18 Matrix Approach Functional and divisional chains of command simultaneously Dual lines of authority Functional hierarchy of authority runs vertically Divisional hierarchy runs laterally Violates the unity of command concept

19 Advantages of Matrix More efficient use of resources than single hierarchy Adaptable to changing environment Development of both general and specialists management skills Expertise available to all divisions Enlarged tasks for employees

20 Disadvantages of Matrix Dual chain of command High conflict between two sides of matrix Many meetings to coordinate activities Need for human relations training Power domination by one side of matrix Dual chain of command High conflict between two sides of matrix Many meetings to coordinate activities Need for human relations training Power domination by one side of matrix

21 Team Approach Cross-functional teams consist of employees from various functional departments Interdisciplinary approach to management Permanent team solve ongoing problems Reengineering radical redesign for improvements in cost, quality, service and speed

22 Advantages of Teams Same advantages as functional structure Reduced barriers among departments Quicker response time Better morale Reduced administrative overhead

23 Disadvantages of Teams Dual loyalties and conflict Time and resources spent on meetings Unplanned decentralization

24 Network Approach Organization divides major functions into separate companies brokered by a small headquarters organization "Where is the organization?" Especially appropriate for international operations Held together with phones, faxes, and other electronic technology

25 Advantages of Network Approach Global competitiveness Work force flexibility Reduced administrative overhead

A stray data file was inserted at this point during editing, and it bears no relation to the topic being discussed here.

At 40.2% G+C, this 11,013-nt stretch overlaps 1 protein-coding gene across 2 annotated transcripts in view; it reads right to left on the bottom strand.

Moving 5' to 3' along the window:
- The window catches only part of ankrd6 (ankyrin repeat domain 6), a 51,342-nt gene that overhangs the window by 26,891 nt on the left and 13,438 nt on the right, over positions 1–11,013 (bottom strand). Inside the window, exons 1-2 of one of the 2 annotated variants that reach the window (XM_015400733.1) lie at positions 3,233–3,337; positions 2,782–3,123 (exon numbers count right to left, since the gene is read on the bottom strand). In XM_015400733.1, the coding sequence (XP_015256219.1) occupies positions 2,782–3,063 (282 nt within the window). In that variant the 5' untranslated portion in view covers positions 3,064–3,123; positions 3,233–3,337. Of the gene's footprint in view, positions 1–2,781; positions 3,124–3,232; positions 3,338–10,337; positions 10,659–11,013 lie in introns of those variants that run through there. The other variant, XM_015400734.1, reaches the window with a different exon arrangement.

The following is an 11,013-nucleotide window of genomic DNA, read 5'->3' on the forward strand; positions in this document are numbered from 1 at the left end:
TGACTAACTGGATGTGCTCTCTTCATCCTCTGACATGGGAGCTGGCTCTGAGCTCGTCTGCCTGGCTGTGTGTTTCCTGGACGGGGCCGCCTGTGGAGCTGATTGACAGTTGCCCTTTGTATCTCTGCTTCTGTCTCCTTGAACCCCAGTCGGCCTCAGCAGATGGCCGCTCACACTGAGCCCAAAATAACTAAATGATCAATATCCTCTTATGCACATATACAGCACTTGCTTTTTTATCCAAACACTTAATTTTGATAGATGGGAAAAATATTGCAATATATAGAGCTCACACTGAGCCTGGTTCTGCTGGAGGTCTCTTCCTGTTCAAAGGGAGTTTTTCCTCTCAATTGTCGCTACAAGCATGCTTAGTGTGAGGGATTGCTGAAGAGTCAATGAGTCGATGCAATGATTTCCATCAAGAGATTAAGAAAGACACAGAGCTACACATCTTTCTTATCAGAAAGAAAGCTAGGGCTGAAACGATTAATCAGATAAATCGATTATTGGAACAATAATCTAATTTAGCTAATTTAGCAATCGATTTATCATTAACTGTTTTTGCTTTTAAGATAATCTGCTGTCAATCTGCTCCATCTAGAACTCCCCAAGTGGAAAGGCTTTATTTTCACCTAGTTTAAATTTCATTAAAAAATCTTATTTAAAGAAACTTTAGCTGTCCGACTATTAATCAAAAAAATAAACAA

26 Disadvantages of Network Approach No hands-on control Loss of part of the organization severely impacts remainder of organization Employee loyalty weakened No hands-on control Loss of part of the organization severely impacts remainder of organization Employee loyalty weakened

27 Coordination Quality of collaboration across departments

28 Structural Design Teams Project Management Task Forces Task Force...A temporary team or committee formed to solve a specific short-term problem Team…Participants from several departments who meet to solve ongoing problems Project Manager…A person responsible for coordinating the activities of several departments

29 Reengineering One of the most popular management concepts Complete rethinking and transformation of key business processes Leads to greater flexibility Often involves a shift to horizontal structure based on teams Requires identifying customer needs and then designing processes and aligning people to meet those needs Can squeeze out the dead space and time lags in work flows May lead to redesigning information systems to cut across departmental lines

30 Traditional Tight, Mechanistic Organization Dominant Structural Approach Contemporary Loose, Organic Organization Differences in Mechanistic versus Organic Organizations Horizontal structure is dominant 1. Shared tasks 2. Relaxed hierarchy, authority by expertise, few rules 3. Horizontal communication, face-to-face 4. Many teams, task forces, and integrators 5. Informal, decentralized decision making Vertical Structure is dominant 1. Specialized tasks 2. Strict hierarchy authority, many rules 3. Vertical communication and reporting systems 4. Few teams, task forces, or integrators 5. Centralized decision making